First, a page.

While I came for the aliens, I have to admit that I stayed for the cowboys. This movie belongs to Daniel Craig. He exudes cool in every frame of the film and perfectly nails the ‘stranger with no name’ from classic Westerns. Not only does he have the look of Steve McQueen or Paul Newman, but he brings the grittiness to “Cowboys & Aliens” that he brought to James Bond. His fights are brutal, bloody, and they will make you cringe. You start to think Craig might actually be getting beaten up.
Craig is well-teamed with Harrison Ford. While seeing Indiana Jones teamed with James Bond on the big screen is enough to make a geek swoon, the two make you forget their iconic characters and you start seeing just Dolarhyde and Lonergan. Ford fans might be disappointed that he doesn’t get as much screen time as Craig, but Ford makes up for quantity with quality. He has some great scenes with Noah Ringer as Emmett Taggart and Adam Beach as Nat Colorado. One scene where he tells a story from his youth to Emmett is arguably one of the more memorable scenes in Ford’s recent career. It’s surprising to see Harrison Ford willing to share the spotlight with Daniel Craig, but in the end they both come out looking better for it.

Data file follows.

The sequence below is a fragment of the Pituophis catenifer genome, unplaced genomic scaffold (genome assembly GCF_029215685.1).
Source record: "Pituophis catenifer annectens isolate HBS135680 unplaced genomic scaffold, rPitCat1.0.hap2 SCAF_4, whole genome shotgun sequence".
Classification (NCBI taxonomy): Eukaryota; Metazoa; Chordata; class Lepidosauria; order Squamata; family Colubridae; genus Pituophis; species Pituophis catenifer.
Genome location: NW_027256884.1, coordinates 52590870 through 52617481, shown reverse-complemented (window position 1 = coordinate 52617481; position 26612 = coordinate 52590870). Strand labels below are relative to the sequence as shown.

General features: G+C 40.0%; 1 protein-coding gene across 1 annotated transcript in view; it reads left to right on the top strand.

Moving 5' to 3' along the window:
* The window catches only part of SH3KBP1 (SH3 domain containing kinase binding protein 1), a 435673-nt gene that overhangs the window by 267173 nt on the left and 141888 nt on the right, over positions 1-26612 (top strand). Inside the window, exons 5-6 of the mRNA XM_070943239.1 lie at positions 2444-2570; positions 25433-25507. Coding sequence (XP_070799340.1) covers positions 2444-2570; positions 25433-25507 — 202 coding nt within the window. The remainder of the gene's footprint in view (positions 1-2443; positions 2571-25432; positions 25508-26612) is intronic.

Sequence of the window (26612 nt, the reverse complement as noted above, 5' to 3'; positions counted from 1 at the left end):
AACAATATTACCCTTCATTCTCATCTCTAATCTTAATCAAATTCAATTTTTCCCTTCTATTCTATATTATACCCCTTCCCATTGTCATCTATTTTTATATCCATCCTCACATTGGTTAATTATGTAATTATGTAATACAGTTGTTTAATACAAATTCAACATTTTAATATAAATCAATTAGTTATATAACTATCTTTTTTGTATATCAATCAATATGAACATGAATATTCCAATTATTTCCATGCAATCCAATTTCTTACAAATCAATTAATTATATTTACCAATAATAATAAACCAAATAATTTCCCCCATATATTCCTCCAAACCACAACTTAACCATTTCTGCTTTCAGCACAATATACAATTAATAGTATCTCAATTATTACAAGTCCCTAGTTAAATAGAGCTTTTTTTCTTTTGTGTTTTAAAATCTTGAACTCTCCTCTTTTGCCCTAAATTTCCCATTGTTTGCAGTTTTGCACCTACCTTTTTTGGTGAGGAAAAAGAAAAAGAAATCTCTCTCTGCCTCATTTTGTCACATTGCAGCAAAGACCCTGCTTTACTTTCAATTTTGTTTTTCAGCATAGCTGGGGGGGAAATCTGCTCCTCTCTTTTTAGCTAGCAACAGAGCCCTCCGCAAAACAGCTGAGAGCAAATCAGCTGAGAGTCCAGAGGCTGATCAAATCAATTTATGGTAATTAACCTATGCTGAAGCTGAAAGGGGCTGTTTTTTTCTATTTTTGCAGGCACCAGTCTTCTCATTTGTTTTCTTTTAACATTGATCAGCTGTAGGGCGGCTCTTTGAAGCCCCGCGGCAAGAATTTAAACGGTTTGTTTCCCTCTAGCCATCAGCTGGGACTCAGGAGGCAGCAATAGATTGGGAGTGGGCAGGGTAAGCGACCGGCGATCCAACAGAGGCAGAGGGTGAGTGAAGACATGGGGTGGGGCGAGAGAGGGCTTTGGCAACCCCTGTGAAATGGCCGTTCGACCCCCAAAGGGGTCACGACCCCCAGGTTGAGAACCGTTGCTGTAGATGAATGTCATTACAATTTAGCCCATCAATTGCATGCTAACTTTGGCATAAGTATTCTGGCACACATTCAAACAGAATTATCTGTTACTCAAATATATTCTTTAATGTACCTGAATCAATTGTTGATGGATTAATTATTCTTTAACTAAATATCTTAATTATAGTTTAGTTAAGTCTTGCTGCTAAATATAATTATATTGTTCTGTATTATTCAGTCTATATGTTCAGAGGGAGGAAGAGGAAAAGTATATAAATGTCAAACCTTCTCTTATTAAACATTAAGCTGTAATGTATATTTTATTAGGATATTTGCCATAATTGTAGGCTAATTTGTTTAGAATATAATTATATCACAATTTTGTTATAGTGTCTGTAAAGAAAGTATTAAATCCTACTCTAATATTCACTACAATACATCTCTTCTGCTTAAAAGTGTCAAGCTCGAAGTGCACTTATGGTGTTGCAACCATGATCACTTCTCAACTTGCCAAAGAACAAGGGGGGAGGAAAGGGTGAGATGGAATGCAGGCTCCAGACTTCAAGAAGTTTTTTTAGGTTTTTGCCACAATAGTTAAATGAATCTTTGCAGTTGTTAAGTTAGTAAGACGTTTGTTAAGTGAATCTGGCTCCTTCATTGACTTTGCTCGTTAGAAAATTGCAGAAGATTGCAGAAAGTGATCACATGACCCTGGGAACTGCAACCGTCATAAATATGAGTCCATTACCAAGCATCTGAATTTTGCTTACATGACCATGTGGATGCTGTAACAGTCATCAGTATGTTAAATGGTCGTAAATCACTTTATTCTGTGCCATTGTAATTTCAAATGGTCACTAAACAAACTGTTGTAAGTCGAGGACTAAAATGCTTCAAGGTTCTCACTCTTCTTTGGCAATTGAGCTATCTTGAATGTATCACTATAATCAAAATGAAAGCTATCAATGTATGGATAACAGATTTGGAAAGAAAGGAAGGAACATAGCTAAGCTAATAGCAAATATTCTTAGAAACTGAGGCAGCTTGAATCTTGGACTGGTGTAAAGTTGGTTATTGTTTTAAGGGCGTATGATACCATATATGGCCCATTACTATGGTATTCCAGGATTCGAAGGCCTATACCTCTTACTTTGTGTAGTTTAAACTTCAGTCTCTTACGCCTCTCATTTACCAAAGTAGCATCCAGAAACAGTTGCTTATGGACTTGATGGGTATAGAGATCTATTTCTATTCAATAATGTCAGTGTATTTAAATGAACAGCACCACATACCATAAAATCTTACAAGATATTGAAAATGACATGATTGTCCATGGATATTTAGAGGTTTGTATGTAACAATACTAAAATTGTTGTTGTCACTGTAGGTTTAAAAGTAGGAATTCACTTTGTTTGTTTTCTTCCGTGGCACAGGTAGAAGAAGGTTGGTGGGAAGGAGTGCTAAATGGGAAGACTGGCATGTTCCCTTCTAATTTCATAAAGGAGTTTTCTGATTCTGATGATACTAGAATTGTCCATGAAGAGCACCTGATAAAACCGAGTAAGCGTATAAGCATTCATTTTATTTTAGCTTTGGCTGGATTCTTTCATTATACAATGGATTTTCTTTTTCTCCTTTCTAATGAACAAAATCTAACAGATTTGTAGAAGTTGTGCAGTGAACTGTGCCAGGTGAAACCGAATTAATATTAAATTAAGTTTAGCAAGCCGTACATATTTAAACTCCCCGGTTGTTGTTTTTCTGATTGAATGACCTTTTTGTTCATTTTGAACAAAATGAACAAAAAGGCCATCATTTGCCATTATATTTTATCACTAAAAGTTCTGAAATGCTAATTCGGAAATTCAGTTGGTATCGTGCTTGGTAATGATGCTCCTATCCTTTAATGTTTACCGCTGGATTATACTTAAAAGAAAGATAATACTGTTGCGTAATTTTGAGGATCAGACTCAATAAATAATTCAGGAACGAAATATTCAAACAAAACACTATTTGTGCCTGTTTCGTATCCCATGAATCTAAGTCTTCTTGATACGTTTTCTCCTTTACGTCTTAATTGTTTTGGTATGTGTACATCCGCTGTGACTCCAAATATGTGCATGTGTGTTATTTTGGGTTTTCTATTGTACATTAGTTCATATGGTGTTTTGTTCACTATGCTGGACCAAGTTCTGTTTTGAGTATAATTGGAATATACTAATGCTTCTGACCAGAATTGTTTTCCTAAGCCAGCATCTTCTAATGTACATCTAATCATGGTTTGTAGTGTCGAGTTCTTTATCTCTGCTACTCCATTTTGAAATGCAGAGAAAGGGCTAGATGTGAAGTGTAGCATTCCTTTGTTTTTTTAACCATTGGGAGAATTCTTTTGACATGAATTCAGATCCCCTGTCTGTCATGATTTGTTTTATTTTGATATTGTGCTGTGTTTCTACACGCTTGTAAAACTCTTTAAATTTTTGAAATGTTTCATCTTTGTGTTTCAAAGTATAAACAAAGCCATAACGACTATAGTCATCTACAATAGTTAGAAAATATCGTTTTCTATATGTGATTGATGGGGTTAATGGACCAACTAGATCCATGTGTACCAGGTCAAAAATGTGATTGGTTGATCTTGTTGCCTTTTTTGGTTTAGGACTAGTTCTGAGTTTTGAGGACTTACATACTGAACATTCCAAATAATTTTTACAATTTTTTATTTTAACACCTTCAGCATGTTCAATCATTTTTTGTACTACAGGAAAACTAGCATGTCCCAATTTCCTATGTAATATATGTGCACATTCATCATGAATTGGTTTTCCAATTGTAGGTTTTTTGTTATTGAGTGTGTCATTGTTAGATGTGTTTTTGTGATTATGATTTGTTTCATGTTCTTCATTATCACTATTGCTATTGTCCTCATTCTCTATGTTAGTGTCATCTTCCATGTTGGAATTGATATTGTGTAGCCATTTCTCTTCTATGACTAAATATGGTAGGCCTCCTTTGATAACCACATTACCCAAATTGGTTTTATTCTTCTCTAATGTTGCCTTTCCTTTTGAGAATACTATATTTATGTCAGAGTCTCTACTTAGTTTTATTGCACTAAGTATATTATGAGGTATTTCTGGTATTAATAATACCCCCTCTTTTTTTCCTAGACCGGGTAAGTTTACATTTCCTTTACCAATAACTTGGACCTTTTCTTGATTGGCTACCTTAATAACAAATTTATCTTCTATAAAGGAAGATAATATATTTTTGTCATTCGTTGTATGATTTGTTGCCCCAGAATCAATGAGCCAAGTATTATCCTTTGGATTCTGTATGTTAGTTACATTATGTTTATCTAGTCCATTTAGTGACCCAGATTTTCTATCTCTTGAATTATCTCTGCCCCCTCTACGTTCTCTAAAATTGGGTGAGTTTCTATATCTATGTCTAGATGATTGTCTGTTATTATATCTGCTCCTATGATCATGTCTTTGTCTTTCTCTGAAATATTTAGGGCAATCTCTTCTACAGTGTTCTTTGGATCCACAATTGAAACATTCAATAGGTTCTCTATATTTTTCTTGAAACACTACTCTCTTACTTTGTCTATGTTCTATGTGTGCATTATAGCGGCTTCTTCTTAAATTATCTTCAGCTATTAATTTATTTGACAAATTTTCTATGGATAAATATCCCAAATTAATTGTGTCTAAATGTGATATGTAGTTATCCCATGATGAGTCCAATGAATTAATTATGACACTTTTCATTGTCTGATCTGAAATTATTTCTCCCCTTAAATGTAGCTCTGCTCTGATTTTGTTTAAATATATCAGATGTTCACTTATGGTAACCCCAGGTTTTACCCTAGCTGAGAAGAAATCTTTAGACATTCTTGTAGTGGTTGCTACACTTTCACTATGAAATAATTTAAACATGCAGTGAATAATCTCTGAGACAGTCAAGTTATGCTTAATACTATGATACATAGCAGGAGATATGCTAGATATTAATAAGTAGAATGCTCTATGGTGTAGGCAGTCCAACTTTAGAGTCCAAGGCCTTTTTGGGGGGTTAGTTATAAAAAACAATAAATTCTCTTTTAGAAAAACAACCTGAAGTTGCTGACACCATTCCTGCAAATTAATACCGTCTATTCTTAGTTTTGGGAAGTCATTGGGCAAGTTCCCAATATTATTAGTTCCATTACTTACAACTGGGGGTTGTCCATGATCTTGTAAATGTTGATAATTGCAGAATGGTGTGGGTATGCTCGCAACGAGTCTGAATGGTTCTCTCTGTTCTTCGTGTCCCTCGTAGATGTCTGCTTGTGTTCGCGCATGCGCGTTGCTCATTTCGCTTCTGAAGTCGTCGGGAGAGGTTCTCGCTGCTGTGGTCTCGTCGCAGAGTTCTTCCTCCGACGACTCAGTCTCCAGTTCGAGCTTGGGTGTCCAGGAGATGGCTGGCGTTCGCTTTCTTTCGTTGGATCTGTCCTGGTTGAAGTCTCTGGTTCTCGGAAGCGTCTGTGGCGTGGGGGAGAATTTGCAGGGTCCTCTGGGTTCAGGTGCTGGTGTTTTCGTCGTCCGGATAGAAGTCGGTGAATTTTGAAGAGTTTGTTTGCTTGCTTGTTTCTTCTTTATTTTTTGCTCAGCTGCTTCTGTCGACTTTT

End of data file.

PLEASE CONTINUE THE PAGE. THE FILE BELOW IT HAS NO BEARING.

I have to give credit to Favreau and writers Roberto Orci, Alex Kurtzman, and Damon Lindelof they handled this large ensemble cast well. Every character on the screen gets some moment to shine and win audiences over. Sam Rockwell gets to provide a lot of comic relief as Doc and he brings much needed laughs whenever the story gets too serious. I was also really impressed by Paul Dano as Percy Dolarhyde. He’s great at playing the spoiled son of Woodrow and he and Craig are hilarious in every single scene they have together. Dano wasn’t on my radar screen before this movie, but he is now. Clancy Brown, Adam Beach, Olivia Wilde, Noah Ringer, and Walton Goggins are all memorable, too.
As far as the aliens go, we actually don’t see a lot of them in the movie. When we do see them, their design is pretty good, but you won’t see people dressed as them at next year’s San Diego Comic-Con. They don’t have a landmark design like a Giger Alien or a Winston Predator. That being said, they do the job of providing a few scares here and there and they are lethal and powerful without being invincible. And their motivations for being on Earth are interesting, too. One of my first questions about this movie was how the creators were going to make it believable that a bunch of primitive cowboys could go toe to claw with space-faring aliens, and they do manage to succeed.
On a final note, the score by Harry Gregson-Williams is pitch perfect and hits the right notes as far as a Western feel mixed with epic orchestral sounds. It’s one of the better scores of the summer.